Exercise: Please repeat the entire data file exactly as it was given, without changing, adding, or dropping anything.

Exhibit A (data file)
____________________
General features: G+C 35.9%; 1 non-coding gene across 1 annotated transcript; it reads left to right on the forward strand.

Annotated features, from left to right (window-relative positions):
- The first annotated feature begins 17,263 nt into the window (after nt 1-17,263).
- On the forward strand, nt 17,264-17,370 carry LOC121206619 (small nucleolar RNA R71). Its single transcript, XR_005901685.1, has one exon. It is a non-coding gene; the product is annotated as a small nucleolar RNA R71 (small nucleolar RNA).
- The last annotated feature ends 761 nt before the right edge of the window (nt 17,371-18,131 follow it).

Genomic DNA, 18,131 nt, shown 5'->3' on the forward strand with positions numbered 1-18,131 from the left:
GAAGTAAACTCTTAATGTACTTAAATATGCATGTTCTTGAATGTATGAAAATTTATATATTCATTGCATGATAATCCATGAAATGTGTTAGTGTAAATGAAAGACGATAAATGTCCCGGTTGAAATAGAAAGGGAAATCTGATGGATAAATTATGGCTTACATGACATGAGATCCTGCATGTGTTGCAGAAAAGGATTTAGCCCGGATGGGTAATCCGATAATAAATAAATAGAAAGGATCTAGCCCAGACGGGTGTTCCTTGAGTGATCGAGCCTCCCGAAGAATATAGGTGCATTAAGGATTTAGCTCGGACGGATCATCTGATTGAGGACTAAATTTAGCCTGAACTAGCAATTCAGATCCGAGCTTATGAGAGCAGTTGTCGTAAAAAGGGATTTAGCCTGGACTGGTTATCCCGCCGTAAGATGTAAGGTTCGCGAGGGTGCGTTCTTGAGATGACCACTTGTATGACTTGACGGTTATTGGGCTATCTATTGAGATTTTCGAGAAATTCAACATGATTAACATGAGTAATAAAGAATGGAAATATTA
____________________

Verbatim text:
General features: G+C 35.9%; 1 non-coding gene across 1 annotated transcript; it reads left to right on the forward strand.

Annotated features, from left to right (window-relative positions):
- The first annotated feature begins 17,263 nt into the window (after nt 1-17,263).
- On the forward strand, nt 17,264-17,370 carry LOC121206619 (small nucleolar RNA R71). Its single transcript, XR_005901685.1, has one exon. It is a non-coding gene; the product is annotated as a small nucleolar RNA R71 (small nucleolar RNA).
- The last annotated feature ends 761 nt before the right edge of the window (nt 17,371-18,131 follow it).

Genomic DNA, 18,131 nt, shown 5'->3' on the forward strand with positions numbered 1-18,131 from the left:
GAAGTAAACTCTTAATGTACTTAAATATGCATGTTCTTGAATGTATGAAAATTTATATATTCATTGCATGATAATCCATGAAATGTGTTAGTGTAAATGAAAGACGATAAATGTCCCGGTTGAAATAGAAAGGGAAATCTGATGGATAAATTATGGCTTACATGACATGAGATCCTGCATGTGTTGCAGAAAAGGATTTAGCCCGGATGGGTAATCCGATAATAAATAAATAGAAAGGATCTAGCCCAGACGGGTGTTCCTTGAGTGATCGAGCCTCCCGAAGAATATAGGTGCATTAAGGATTTAGCTCGGACGGATCATCTGATTGAGGACTAAATTTAGCCTGAACTAGCAATTCAGATCCGAGCTTATGAGAGCAGTTGTCGTAAAAAGGGATTTAGCCTGGACTGGTTATCCCGCCGTAAGATGTAAGGTTCGCGAGGGTGCGTTCTTGAGATGACCACTTGTATGACTTGACGGTTATTGGGCTATCTATTGAGATTTTCGAGAAATTCAACATGATTAACATGAGTAATAAAGAATGGAAATATTA